Covering live poker tournaments for a living affords me the opportunity to see countless thousands of hands played out, many of which offer interesting and potentially valuable insights into how players — both amateurs and professionals — play the game. In this ongoing series, I’ll highlight hands I’ve seen at the tournaments I’ve covered and see if we can glean anything useful from them.
We’re back on the tournament grind this week with a hand from the Mid-States Poker Tour. We’re at the Grand Falls Casino, located just about 20 minutes outside of Sioux Falls, South Dakota, for a $1,100 buy-in tournament with two starting days and a max of one reentry per day. The event drew 238 runners and paid 27 places, with a first-place prize of about $65,000.
The tournament is already in the money and is winding toward the final table with 13 players remaining. John Streese (pictured above) is among those left, and he has run into a rough patch after cruising with a big stack for awhile. At the point we pick up the action, Streese has opened two very recent pots. Once a player shoved over his raise and Streese folded. In the other instance, Streese opened and then called a three-bet before folding on the flop.
The blinds are 8,000/16,000 with a 2,000 ante. Streese, undeterred by recent resistance, opened to 36,000 from the cutoff. Big blind Chris Keller, who had not been showing down anything out of line, woke up with an all-in shove from the big blind for 190,000. Streese wasn’t laying down this time and called off his stack of slightly less.
Streese was well behind, but the dealer rolled out a board of to give Streese an unlikely winner with a pair of fives. He doubled up and went on to finish eighth for $6,925, while a sickened Keller was left crippled and busted a few hands later.
Concept and Analysis
Streese opens with about a 12-big blind stack from the cutoff with and then gets stacks in. Whether that’s a viable play or not depends heavily on context, so let’s examine the events leading up to this particular hand.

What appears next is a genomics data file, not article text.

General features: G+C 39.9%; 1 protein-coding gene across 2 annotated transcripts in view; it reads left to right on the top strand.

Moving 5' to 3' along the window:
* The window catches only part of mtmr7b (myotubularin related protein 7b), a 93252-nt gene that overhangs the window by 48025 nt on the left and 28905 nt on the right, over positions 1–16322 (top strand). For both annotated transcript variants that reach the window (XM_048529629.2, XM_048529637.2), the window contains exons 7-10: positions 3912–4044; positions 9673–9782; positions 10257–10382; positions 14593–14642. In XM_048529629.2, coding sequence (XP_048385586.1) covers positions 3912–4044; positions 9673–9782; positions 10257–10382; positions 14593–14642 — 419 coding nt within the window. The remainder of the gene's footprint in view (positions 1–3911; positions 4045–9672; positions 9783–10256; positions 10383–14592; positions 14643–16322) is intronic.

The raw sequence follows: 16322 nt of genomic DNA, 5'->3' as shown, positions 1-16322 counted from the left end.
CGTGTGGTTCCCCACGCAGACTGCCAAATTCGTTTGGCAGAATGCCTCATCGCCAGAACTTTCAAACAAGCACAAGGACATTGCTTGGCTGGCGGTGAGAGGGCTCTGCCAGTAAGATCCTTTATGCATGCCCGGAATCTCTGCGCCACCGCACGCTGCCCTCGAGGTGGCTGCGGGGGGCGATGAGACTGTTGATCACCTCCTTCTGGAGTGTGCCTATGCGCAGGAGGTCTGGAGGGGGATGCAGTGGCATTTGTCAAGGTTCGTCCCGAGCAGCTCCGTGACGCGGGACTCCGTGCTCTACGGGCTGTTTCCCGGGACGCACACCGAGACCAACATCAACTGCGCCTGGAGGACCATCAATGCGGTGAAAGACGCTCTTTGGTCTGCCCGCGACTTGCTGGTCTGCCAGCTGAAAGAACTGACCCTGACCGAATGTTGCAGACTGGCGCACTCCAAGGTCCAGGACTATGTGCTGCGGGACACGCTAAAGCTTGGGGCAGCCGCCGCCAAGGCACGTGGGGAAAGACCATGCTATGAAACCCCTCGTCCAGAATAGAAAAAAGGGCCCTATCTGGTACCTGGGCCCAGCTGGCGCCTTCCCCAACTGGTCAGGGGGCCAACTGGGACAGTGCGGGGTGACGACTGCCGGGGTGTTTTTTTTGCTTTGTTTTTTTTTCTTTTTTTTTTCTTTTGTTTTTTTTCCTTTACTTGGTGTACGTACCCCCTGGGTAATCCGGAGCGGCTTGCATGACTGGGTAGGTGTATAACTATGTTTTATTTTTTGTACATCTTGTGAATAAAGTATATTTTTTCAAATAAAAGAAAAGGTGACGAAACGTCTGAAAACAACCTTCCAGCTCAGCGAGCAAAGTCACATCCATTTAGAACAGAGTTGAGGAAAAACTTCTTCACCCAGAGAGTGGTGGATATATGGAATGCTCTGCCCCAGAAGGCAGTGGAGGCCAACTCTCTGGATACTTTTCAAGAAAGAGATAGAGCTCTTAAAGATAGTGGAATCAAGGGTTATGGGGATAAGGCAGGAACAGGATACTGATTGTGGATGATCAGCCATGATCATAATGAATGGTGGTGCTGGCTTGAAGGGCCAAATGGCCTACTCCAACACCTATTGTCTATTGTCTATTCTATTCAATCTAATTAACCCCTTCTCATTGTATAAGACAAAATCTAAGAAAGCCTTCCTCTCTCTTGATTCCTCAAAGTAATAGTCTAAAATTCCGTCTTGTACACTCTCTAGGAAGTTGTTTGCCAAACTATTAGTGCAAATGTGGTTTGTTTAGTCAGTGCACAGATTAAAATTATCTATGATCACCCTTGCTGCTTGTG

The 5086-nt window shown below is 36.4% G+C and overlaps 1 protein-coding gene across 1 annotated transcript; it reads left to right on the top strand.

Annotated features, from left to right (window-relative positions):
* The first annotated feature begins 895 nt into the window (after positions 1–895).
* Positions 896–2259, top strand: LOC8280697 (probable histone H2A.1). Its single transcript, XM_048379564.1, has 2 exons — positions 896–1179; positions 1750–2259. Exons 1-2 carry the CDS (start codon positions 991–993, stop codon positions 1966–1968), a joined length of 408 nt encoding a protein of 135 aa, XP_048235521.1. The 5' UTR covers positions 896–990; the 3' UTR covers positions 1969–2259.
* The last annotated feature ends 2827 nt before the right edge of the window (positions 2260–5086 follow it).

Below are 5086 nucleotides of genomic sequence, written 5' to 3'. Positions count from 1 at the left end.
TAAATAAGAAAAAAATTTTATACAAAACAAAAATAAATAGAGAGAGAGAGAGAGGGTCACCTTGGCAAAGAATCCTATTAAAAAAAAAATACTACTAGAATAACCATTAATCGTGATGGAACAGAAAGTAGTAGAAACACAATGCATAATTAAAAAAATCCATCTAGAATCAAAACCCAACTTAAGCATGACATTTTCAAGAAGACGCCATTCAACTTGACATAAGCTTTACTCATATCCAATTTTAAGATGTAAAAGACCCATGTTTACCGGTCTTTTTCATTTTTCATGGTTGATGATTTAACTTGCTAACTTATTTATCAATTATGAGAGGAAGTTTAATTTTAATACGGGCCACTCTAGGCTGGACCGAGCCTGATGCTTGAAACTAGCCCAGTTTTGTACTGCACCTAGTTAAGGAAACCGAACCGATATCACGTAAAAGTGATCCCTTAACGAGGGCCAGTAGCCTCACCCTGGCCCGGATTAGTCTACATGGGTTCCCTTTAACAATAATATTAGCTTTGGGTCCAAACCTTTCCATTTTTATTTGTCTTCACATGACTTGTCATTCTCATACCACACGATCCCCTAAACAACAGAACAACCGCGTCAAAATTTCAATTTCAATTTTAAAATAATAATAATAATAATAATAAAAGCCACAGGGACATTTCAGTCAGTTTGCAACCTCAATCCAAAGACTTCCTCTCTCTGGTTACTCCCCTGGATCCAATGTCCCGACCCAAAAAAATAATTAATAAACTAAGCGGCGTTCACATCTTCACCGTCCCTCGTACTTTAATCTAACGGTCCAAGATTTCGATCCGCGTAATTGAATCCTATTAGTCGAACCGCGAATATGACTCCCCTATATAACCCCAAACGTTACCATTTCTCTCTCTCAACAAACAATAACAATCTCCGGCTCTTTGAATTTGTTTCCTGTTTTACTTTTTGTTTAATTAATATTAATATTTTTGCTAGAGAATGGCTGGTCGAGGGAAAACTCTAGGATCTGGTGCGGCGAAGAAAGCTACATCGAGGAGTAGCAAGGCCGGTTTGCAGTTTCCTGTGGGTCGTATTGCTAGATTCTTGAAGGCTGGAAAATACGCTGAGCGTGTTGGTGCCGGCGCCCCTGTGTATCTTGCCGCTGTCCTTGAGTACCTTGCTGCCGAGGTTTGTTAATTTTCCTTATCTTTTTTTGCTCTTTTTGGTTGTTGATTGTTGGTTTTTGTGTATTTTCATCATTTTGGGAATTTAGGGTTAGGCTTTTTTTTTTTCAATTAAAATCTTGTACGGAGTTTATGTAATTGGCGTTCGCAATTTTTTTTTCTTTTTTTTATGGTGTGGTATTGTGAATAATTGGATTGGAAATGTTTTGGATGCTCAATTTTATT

Streese’s opponents have already recently seen him open and then fold, followed by another open and fold on the flop after calling a three-bet. From their perspective, he’s likely working with a fairly liberal opening range.
Once your opponents see you open and then meekly fold a couple of times, they are more likely to attack your opens with three-bets and shoves. That’s exactly what has happened the last two times Streese came into the pot. The key concept here is game flow.
Game flow, or the general feel of the way the table is playing, can greatly impact the optimal way to play a hand. Even with the same hand against the same opponent, two entirely different lines might be optimal depending on differences in game flow.
If you haven’t opened a hand for a few orbits and you raise an unopened pot from the cutoff, your raise should get considerable respect assuming your opponents have no prior assumptions about your play. But if you have raised three of the past five hands or so without showing any real strength thereafter, and you open from the cutoff, your opponents will smell blood and likely be ready to pounce on what they perceive to be a weak open with a three-bet or shove.
In a situation like Streese finds himself, it’s usually best to change gears. If your light opens are meeting with resistance by opponents playing back at you, you may be better off tightening up. If you have been meekly folding with trashy cards the last few orbits, it may not be a bad idea to spring to life with a light open or three-bet.
Humans are naturally subject to recency bias. Failure to consider how the table is playing at a given time can be a costly mistake, so think about how game flow affects your ideal approach to your table.